Wisconsin’s economic recovery from COVID-19 has cooled somewhat after the steady growth in preceding months. In June the state lost 1,800 jobs. Even so, we have come a long way out of the massive jobs hole created in March 2020. In the last 12 months, Wisconsin has added 45,100 jobs. Our total jobs base is now just 2% lower than it was before the pandemic shutdowns of March 2020.
Unemployment remains at May’s level of 2.9% which is just below the February 2020 level of 3.0%. Wisconsin employment remained above 3 million just slightly lower than the record high posted last month. Wisconsin’s 66.4% labor force participation rate remained well above the national rate of 62.2%.
The Leisure and Hospitality Industry— restaurants, bars, hotels, etc.—has been the hardest hit.
Even before the collapse, the industry’s workforce of waitstaff, bartenders, dishwashers, housekeepers, and others suffered low-wages, volatile and unpredictable hours, and few benefits. Workers in this industry—more likely to be women and people of color—suffered the greatest dislocation.
In May 2020, at the depth of the crisis, more than half of the workers in this industry lost their jobs. The industry has been moving slowly out of that hole since the collapse, though there has been a lot of volatility within the sector. The sector has added more than 18,000 jobs over the last 12 months, but over the last four the sector has posted losses. This sectors is 6.8% below pre-COVID-19 employment levels.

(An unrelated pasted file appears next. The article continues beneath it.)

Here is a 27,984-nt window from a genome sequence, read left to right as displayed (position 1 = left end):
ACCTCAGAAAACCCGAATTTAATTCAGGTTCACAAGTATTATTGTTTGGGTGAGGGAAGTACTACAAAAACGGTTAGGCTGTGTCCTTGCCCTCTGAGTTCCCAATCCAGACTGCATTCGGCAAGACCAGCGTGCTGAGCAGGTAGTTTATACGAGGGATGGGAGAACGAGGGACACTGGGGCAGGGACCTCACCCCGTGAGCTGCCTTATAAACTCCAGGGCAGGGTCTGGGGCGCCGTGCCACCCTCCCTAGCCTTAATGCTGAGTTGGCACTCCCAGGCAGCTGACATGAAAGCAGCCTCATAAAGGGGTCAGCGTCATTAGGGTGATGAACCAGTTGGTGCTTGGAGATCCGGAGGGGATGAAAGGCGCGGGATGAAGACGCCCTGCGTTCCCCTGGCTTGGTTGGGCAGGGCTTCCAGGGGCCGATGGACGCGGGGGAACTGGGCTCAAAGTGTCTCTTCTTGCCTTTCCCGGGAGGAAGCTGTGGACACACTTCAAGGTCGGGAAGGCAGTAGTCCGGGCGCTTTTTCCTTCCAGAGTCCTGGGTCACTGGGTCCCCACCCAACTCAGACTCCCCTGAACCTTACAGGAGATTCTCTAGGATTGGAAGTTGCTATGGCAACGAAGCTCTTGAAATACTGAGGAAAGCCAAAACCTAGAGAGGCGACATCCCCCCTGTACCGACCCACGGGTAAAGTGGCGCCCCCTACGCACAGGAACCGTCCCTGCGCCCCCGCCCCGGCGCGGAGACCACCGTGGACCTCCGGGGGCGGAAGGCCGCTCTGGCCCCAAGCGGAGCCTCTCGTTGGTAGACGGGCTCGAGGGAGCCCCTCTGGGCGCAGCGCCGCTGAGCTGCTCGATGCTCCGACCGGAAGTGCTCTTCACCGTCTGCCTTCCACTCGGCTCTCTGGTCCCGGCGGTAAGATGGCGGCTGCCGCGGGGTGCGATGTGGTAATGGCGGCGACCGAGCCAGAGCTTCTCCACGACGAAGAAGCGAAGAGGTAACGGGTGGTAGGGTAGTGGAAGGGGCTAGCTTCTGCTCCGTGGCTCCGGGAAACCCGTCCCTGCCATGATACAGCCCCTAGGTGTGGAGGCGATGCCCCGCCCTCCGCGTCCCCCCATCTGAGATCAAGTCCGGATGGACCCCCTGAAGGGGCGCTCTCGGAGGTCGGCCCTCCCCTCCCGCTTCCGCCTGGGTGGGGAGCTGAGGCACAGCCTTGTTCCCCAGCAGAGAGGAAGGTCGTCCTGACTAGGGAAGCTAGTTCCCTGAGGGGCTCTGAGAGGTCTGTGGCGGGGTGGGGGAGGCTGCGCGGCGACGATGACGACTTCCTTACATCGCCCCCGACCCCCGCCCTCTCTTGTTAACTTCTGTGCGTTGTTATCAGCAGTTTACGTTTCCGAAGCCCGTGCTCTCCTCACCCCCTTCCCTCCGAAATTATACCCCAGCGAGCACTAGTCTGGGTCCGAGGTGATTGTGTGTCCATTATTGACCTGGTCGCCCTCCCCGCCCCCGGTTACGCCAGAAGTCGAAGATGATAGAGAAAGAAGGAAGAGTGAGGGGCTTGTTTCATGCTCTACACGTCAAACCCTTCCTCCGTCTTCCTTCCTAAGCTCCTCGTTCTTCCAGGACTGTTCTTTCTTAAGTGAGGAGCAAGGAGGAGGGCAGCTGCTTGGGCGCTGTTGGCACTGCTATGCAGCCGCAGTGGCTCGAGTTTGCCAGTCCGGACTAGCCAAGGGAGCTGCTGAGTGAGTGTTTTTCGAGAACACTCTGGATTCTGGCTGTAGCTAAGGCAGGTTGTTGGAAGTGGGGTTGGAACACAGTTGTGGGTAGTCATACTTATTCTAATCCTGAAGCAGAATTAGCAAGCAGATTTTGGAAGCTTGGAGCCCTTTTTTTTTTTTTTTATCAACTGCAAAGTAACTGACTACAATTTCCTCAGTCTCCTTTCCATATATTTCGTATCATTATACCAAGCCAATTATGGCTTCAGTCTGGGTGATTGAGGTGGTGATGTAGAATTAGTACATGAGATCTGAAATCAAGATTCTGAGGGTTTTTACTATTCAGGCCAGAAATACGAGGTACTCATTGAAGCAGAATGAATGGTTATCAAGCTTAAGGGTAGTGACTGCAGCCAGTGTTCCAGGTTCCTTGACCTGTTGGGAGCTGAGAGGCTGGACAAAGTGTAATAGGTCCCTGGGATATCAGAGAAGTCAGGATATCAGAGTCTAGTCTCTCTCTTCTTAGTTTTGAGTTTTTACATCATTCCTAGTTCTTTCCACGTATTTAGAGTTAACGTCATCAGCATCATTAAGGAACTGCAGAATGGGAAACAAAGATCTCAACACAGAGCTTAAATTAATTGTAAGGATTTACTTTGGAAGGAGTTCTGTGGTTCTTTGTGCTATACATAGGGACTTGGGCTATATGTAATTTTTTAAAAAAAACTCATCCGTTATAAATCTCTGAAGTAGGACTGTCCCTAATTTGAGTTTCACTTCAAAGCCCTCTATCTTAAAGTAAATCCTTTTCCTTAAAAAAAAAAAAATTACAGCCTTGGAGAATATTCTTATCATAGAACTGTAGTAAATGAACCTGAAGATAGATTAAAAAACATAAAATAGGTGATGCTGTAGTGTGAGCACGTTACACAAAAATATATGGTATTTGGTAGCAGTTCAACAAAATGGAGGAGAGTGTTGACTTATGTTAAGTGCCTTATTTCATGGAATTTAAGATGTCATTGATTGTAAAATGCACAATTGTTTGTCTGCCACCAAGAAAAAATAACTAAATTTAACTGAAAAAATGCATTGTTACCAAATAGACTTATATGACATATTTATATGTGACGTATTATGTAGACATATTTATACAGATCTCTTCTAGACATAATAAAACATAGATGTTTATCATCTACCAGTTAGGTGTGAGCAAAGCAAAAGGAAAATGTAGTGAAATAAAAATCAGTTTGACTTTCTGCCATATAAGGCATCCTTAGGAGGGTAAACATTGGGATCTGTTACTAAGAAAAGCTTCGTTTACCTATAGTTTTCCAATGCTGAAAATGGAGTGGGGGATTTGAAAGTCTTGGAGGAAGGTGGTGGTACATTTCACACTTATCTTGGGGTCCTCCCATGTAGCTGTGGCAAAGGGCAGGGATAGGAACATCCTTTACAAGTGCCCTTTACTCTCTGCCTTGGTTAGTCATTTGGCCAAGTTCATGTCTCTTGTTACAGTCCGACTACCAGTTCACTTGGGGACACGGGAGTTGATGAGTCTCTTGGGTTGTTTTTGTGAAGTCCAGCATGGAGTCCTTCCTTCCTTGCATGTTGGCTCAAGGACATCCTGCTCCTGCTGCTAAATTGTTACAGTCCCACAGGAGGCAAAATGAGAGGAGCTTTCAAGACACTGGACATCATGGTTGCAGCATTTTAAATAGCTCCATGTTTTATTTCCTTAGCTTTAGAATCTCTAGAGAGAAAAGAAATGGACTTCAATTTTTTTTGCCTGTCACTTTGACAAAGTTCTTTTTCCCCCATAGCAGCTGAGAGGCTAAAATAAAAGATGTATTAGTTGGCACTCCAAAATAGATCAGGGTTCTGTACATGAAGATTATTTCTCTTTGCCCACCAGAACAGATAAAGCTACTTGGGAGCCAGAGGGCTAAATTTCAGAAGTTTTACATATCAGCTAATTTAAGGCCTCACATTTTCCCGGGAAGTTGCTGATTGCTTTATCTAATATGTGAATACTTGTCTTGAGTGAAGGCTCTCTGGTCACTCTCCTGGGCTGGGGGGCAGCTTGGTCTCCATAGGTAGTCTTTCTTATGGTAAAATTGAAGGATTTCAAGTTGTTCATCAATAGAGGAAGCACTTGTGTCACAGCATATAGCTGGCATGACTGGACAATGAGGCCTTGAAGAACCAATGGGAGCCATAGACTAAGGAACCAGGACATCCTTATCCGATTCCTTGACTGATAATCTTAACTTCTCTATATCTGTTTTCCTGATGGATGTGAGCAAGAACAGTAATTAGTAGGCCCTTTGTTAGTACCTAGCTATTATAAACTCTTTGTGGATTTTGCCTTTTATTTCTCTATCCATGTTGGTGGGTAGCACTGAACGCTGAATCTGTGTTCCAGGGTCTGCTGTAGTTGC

Leisure and hospitality is now the furthest behind but other sectors remain below their February 2020 levels. This includes Education and Health Services (4.6% below pre-COVID levels,), Government (5.2% below), and State and Local Government (5.5% below). Some sectors have fared better, however. The Construction Sector and Trade, Transportation, and Utilities sector have both recovered to slightly above pre-pandemic employment levels (2.1% and 0.9% above pandemic levels, respectively). Manufacturing is just barely below pre-pandemic employment (0.7% below).
“When will we back to normal?”
While the economy continues to move towards the levels posted before the crisis, “normal” was unsustainable for too many low-wage families before the pandemic. Working Wisconsin needs a new normal for our low-wage service jobs, with better wages, more predictable schedules, and stronger benefits. The low unemployment rate likely provides workers with more leverage to secure higher wages and more hours of work in many sectors, but stronger public policy can help make these changes sustainable. Strong public health, accessible health insurance, and affordable and high-quality care for kids (with decently paid providers) are ways that the state can help workers stay on the job in the ever-changing context of this global pandemic.